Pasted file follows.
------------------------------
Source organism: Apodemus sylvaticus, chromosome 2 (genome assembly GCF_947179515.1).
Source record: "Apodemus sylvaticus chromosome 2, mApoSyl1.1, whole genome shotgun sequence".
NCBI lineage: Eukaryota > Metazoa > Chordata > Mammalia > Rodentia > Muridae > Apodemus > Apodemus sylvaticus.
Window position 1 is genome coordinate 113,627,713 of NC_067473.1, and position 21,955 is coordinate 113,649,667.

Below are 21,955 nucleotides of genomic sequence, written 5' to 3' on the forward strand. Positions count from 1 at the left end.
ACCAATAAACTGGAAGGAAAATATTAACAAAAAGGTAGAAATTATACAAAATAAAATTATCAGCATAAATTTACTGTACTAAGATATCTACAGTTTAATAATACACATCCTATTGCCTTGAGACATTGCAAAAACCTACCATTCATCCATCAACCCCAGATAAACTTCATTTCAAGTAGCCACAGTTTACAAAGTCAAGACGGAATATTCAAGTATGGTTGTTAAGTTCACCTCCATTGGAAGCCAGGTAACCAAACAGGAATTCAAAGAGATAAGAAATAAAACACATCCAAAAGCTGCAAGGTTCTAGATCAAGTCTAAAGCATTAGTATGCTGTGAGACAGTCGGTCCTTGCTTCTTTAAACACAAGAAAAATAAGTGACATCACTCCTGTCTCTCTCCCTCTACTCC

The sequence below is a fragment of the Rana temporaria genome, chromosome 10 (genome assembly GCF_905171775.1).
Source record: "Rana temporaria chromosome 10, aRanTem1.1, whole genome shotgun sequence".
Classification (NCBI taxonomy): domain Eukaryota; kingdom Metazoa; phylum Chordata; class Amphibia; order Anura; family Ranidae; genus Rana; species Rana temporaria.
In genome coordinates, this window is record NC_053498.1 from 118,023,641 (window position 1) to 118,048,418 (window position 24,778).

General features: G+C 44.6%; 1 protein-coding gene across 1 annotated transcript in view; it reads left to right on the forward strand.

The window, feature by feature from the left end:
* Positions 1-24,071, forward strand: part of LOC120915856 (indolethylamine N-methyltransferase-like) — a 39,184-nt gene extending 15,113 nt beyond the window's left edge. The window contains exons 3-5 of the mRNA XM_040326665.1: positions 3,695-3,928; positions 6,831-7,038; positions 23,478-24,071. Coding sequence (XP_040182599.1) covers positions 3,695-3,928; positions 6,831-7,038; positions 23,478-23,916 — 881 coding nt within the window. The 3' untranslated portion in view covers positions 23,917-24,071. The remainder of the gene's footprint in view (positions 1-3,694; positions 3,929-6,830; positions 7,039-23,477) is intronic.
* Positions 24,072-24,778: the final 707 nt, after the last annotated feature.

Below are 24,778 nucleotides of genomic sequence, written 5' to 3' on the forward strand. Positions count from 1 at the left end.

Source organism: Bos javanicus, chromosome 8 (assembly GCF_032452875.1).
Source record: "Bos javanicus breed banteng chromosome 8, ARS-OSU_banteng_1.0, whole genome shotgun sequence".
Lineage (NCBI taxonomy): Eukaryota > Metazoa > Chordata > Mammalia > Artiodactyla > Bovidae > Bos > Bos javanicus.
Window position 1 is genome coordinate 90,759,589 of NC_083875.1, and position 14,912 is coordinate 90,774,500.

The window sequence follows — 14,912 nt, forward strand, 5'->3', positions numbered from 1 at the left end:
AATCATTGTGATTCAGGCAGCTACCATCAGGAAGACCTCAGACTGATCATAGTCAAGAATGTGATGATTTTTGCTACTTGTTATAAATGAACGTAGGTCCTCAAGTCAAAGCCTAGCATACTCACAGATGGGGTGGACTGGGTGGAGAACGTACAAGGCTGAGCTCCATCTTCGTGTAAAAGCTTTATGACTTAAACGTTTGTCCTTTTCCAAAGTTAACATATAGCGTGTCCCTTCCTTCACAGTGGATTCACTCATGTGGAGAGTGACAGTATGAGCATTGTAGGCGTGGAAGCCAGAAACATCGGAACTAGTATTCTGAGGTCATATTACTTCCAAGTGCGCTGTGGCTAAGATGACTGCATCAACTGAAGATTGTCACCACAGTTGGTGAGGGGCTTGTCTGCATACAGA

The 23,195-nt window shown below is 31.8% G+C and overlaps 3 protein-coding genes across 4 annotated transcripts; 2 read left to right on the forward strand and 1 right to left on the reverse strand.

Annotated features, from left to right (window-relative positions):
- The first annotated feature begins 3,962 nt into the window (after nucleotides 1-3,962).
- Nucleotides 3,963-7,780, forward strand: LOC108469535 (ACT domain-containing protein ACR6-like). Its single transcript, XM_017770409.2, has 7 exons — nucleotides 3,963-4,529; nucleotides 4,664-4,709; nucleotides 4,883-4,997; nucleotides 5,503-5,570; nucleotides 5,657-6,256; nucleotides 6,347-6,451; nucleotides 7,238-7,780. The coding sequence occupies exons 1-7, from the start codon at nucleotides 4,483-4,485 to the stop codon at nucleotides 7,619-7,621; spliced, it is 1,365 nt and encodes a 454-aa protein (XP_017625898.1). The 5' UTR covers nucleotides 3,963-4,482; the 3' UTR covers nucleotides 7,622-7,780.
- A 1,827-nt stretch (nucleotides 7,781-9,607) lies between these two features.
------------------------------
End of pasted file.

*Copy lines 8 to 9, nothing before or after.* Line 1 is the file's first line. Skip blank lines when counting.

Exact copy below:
Source record: "Rana temporaria chromosome 10, aRanTem1.1, whole genome shotgun sequence".
Classification (NCBI taxonomy): domain Eukaryota; kingdom Metazoa; phylum Chordata; class Amphibia; order Anura; family Ranidae; genus Rana; species Rana temporaria.